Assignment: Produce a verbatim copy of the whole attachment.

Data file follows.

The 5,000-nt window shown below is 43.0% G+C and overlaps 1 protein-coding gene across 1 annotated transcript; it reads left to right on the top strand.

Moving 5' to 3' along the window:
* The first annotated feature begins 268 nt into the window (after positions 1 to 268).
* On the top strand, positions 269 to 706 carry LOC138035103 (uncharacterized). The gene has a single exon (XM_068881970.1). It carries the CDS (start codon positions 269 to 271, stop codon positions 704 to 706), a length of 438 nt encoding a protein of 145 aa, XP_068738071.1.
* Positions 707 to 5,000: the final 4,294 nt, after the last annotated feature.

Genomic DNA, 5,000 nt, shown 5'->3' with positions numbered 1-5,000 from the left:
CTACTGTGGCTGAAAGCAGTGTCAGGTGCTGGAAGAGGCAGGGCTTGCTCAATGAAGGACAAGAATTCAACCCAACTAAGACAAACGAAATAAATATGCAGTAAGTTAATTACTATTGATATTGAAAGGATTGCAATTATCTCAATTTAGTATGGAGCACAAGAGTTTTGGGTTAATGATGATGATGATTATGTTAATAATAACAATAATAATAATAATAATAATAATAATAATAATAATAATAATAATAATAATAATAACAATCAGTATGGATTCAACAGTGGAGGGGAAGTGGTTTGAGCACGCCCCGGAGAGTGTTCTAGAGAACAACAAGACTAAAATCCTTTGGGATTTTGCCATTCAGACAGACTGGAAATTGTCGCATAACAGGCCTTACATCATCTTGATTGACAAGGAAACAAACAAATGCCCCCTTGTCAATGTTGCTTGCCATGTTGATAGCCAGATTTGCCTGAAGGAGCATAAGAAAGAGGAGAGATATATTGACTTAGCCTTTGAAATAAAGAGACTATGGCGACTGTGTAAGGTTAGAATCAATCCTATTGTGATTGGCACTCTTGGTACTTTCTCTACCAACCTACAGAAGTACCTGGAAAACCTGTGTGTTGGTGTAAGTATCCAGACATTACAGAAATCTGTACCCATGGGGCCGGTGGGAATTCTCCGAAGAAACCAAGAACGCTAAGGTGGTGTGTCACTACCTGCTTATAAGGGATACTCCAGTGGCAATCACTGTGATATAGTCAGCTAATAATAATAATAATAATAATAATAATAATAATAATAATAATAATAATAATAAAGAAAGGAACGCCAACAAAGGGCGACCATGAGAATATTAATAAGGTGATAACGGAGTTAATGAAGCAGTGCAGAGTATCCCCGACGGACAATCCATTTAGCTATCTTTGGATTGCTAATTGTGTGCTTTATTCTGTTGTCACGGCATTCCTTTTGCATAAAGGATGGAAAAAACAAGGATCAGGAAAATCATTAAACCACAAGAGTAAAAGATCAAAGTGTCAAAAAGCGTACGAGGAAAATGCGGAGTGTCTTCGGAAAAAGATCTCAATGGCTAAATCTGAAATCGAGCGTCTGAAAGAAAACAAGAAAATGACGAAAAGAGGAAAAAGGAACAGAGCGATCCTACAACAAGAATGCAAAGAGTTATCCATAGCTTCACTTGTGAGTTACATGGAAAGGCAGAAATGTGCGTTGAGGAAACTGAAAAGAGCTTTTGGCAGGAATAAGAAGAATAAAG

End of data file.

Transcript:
The 5,000-nt window shown below is 43.0% G+C and overlaps 1 protein-coding gene across 1 annotated transcript; it reads left to right on the top strand.

Moving 5' to 3' along the window:
* The first annotated feature begins 268 nt into the window (after positions 1 to 268).
* On the top strand, positions 269 to 706 carry LOC138035103 (uncharacterized). The gene has a single exon (XM_068881970.1). It carries the CDS (start codon positions 269 to 271, stop codon positions 704 to 706), a length of 438 nt encoding a protein of 145 aa, XP_068738071.1.
* Positions 707 to 5,000: the final 4,294 nt, after the last annotated feature.

Genomic DNA, 5,000 nt, shown 5'->3' with positions numbered 1-5,000 from the left:
CTACTGTGGCTGAAAGCAGTGTCAGGTGCTGGAAGAGGCAGGGCTTGCTCAATGAAGGACAAGAATTCAACCCAACTAAGACAAACGAAATAAATATGCAGTAAGTTAATTACTATTGATATTGAAAGGATTGCAATTATCTCAATTTAGTATGGAGCACAAGAGTTTTGGGTTAATGATGATGATGATTATGTTAATAATAACAATAATAATAATAATAATAATAATAATAATAATAATAATAATAATAATAATAATAACAATCAGTATGGATTCAACAGTGGAGGGGAAGTGGTTTGAGCACGCCCCGGAGAGTGTTCTAGAGAACAACAAGACTAAAATCCTTTGGGATTTTGCCATTCAGACAGACTGGAAATTGTCGCATAACAGGCCTTACATCATCTTGATTGACAAGGAAACAAACAAATGCCCCCTTGTCAATGTTGCTTGCCATGTTGATAGCCAGATTTGCCTGAAGGAGCATAAGAAAGAGGAGAGATATATTGACTTAGCCTTTGAAATAAAGAGACTATGGCGACTGTGTAAGGTTAGAATCAATCCTATTGTGATTGGCACTCTTGGTACTTTCTCTACCAACCTACAGAAGTACCTGGAAAACCTGTGTGTTGGTGTAAGTATCCAGACATTACAGAAATCTGTACCCATGGGGCCGGTGGGAATTCTCCGAAGAAACCAAGAACGCTAAGGTGGTGTGTCACTACCTGCTTATAAGGGATACTCCAGTGGCAATCACTGTGATATAGTCAGCTAATAATAATAATAATAATAATAATAATAATAATAATAATAATAATAATAATAAAGAAAGGAACGCCAACAAAGGGCGACCATGAGAATATTAATAAGGTGATAACGGAGTTAATGAAGCAGTGCAGAGTATCCCCGACGGACAATCCATTTAGCTATCTTTGGATTGCTAATTGTGTGCTTTATTCTGTTGTCACGGCATTCCTTTTGCATAAAGGATGGAAAAAACAAGGATCAGGAAAATCATTAAACCACAAGAGTAAAAGATCAAAGTGTCAAAAAGCGTACGAGGAAAATGCGGAGTGTCTTCGGAAAAAGATCTCAATGGCTAAATCTGAAATCGAGCGTCTGAAAGAAAACAAGAAAATGACGAAAAGAGGAAAAAGGAACAGAGCGATCCTACAACAAGAATGCAAAGAGTTATCCATAGCTTCACTTGTGAGTTACATGGAAAGGCAGAAATGTGCGTTGAGGAAACTGAAAAGAGCTTTTGGCAGGAATAAGAAGAATAAAG